Apple Strikes Out with Troubled iOS7

Apple's iOS 7 launch is fast becoming its most troubled mobile operating system update, increasing concern that the technology giant has lost some of its magic touch since co-founder Steve Jobs passed away two years ago.

Since iOS 7 was released Sept. 18, the list of bugs and flaws has grown.

Draining batteries, dropping Wi-Fi and spotty Bluetooth connections are getting big boos across discussion boards at Apple's own support communities. Some apps are working poorly or slowly, the interface is harder to use for some people, and game players have also found faults.

"Apple really needs to get back to focusing on device testing and hyper attention to detail to maintain customers' trust," says Jefferson Wang, senior partner with IBB Consulting.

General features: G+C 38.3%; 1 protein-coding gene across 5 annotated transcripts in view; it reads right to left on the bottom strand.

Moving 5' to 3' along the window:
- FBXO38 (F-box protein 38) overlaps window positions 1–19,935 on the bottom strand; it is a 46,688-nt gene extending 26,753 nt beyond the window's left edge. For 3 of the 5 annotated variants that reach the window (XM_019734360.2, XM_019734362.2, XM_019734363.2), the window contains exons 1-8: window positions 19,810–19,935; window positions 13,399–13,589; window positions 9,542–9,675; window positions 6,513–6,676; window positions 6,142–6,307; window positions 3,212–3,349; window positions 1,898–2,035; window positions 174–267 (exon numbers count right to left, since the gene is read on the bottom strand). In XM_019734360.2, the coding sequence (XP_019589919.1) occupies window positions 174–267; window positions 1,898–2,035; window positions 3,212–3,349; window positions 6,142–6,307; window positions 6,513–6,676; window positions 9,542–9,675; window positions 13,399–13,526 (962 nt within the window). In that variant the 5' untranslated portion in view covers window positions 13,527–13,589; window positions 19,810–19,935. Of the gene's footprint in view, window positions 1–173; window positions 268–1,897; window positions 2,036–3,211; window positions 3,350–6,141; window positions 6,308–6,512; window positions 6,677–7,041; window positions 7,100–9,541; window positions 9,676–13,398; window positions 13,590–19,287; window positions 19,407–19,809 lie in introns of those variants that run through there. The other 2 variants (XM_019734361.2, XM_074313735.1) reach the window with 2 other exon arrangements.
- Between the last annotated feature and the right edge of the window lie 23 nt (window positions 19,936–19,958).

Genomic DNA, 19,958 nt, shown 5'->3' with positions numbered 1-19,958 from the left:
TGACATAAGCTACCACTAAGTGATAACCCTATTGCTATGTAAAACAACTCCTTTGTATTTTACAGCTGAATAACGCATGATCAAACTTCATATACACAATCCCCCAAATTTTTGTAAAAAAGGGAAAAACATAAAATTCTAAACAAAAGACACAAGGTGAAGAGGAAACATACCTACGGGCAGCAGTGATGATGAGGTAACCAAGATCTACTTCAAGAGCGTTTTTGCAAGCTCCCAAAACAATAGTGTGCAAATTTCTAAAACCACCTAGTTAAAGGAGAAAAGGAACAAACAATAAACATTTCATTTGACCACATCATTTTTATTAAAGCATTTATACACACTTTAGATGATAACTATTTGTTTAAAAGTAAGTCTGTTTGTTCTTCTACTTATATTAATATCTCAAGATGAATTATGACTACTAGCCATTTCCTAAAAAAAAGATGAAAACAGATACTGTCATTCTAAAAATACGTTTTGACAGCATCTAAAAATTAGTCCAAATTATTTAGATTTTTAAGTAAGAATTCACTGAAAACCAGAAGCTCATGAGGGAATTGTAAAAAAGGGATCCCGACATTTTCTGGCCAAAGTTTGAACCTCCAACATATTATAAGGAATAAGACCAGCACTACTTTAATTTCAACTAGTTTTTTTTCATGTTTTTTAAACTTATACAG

Text messaging via iMessage, nearly as indispensable as a phone call, has users fuming over an inability to consistently send text messages from iPhones with the new operating system.

On iMessage, "I'll do the hard restart, and that seems to work, but it's pretty frustrating. It shouldn't happen this way, because everyone uses iMessage," Eric Retzlaff, 33, who works at The Doctors Company in Napa, Calif., said in an interview.

Some users of Apple's new flagship iPhone 5s have even experienced a "blue screen of death," familiar to many who have seen a Windows computer screen freeze and turn blue.

"It did feel more like a Microsoft release," Retzlaff said. "I've never had an issue like this with one of their updates, so it's pretty shocking."

Apple's problems raise questions about its dramatic mobile makeover decisions and the company's elevation of Jony Ive to oversee much of that development.

Apple is familiar with smaller iPhone software problems. Its launch of its own Maps app was taken to task for failed directions and missing landmarks. That led to the firing of Maps chief Rich Williamson and an eventual...

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